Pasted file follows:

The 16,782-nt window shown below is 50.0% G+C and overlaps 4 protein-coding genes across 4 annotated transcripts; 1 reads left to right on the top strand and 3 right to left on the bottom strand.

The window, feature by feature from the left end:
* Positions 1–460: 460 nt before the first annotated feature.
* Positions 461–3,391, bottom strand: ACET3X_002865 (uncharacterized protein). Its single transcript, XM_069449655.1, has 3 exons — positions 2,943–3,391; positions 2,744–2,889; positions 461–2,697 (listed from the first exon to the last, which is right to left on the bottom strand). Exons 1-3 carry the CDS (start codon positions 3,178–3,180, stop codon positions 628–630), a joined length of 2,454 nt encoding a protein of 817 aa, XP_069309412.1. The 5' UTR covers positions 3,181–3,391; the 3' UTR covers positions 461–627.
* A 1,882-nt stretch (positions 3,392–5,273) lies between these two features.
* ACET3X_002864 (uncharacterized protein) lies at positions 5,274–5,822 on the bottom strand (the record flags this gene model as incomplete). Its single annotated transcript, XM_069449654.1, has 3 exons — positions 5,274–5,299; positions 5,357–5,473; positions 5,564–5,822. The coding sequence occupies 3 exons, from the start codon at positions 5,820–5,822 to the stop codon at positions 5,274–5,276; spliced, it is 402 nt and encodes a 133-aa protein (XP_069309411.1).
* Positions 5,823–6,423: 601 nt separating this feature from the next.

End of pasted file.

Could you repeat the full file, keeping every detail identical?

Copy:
The 16,782-nt window shown below is 50.0% G+C and overlaps 4 protein-coding genes across 4 annotated transcripts; 1 reads left to right on the top strand and 3 right to left on the bottom strand.

The window, feature by feature from the left end:
* Positions 1–460: 460 nt before the first annotated feature.
* Positions 461–3,391, bottom strand: ACET3X_002865 (uncharacterized protein). Its single transcript, XM_069449655.1, has 3 exons — positions 2,943–3,391; positions 2,744–2,889; positions 461–2,697 (listed from the first exon to the last, which is right to left on the bottom strand). Exons 1-3 carry the CDS (start codon positions 3,178–3,180, stop codon positions 628–630), a joined length of 2,454 nt encoding a protein of 817 aa, XP_069309412.1. The 5' UTR covers positions 3,181–3,391; the 3' UTR covers positions 461–627.
* A 1,882-nt stretch (positions 3,392–5,273) lies between these two features.
* ACET3X_002864 (uncharacterized protein) lies at positions 5,274–5,822 on the bottom strand (the record flags this gene model as incomplete). Its single annotated transcript, XM_069449654.1, has 3 exons — positions 5,274–5,299; positions 5,357–5,473; positions 5,564–5,822. The coding sequence occupies 3 exons, from the start codon at positions 5,820–5,822 to the stop codon at positions 5,274–5,276; spliced, it is 402 nt and encodes a 133-aa protein (XP_069309411.1).
* Positions 5,823–6,423: 601 nt separating this feature from the next.